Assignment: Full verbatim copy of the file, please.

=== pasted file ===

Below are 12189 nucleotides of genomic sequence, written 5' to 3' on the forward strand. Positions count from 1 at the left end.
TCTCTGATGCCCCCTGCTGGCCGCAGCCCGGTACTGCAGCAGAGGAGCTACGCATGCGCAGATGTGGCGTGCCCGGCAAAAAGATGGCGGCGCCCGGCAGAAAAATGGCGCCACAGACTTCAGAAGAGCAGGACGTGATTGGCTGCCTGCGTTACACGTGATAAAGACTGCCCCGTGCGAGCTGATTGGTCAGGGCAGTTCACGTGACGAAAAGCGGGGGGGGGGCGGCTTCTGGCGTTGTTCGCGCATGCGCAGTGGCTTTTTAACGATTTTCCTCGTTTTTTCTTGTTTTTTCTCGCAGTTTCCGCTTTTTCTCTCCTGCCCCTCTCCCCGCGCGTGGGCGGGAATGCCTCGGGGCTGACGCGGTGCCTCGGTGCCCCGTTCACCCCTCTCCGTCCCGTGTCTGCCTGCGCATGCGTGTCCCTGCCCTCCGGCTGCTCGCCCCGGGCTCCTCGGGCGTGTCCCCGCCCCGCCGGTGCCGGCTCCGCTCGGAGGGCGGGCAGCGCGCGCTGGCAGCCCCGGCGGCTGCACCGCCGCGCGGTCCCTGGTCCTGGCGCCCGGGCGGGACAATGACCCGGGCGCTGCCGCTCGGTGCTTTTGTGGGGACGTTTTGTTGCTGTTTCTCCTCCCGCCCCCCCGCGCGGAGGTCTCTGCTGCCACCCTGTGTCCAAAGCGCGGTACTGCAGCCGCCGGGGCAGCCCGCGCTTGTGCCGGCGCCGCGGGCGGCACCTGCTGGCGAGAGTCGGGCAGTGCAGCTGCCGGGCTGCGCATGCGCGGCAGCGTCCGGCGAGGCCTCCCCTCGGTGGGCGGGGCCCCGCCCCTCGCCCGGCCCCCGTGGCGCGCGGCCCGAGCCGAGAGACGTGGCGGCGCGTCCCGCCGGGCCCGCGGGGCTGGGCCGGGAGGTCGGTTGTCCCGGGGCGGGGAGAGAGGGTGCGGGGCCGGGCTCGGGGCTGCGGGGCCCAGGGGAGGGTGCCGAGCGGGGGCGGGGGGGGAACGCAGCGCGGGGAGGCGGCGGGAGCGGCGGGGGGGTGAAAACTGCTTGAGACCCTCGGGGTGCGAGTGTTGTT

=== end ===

Below are 12189 nucleotides of genomic sequence, written 5' to 3' on the forward strand. Positions count from 1 at the left end.
TCTCTGATGCCCCCTGCTGGCCGCAGCCCGGTACTGCAGCAGAGGAGCTACGCATGCGCAGATGTGGCGTGCCCGGCAAAAAGATGGCGGCGCCCGGCAGAAAAATGGCGCCACAGACTTCAGAAGAGCAGGACGTGATTGGCTGCCTGCGTTACACGTGATAAAGACTGCCCCGTGCGAGCTGATTGGTCAGGGCAGTTCACGTGACGAAAAGCGGGGGGGGGGCGGCTTCTGGCGTTGTTCGCGCATGCGCAGTGGCTTTTTAACGATTTTCCTCGTTTTTTCTTGTTTTTTCTCGCAGTTTCCGCTTTTTCTCTCCTGCCCCTCTCCCCGCGCGTGGGCGGGAATGCCTCGGGGCTGACGCGGTGCCTCGGTGCCCCGTTCACCCCTCTCCGTCCCGTGTCTGCCTGCGCATGCGTGTCCCTGCCCTCCGGCTGCTCGCCCCGGGCTCCTCGGGCGTGTCCCCGCCCCGCCGGTGCCGGCTCCGCTCGGAGGGCGGGCAGCGCGCGCTGGCAGCCCCGGCGGCTGCACCGCCGCGCGGTCCCTGGTCCTGGCGCCCGGGCGGGACAATGACCCGGGCGCTGCCGCTCGGTGCTTTTGTGGGGACGTTTTGTTGCTGTTTCTCCTCCCGCCCCCCCGCGCGGAGGTCTCTGCTGCCACCCTGTGTCCAAAGCGCGGTACTGCAGCCGCCGGGGCAGCCCGCGCTTGTGCCGGCGCCGCGGGCGGCACCTGCTGGCGAGAGTCGGGCAGTGCAGCTGCCGGGCTGCGCATGCGCGGCAGCGTCCGGCGAGGCCTCCCCTCGGTGGGCGGGGCCCCGCCCCTCGCCCGGCCCCCGTGGCGCGCGGCCCGAGCCGAGAGACGTGGCGGCGCGTCCCGCCGGGCCCGCGGGGCTGGGCCGGGAGGTCGGTTGTCCCGGGGCGGGGAGAGAGGGTGCGGGGCCGGGCTCGGGGCTGCGGGGCCCAGGGGAGGGTGCCGAGCGGGGGCGGGGGGGGAACGCAGCGCGGGGAGGCGGCGGGAGCGGCGGGGGGGTGAAAACTGCTTGAGACCCTCGGGGTGCGAGTGTTGTT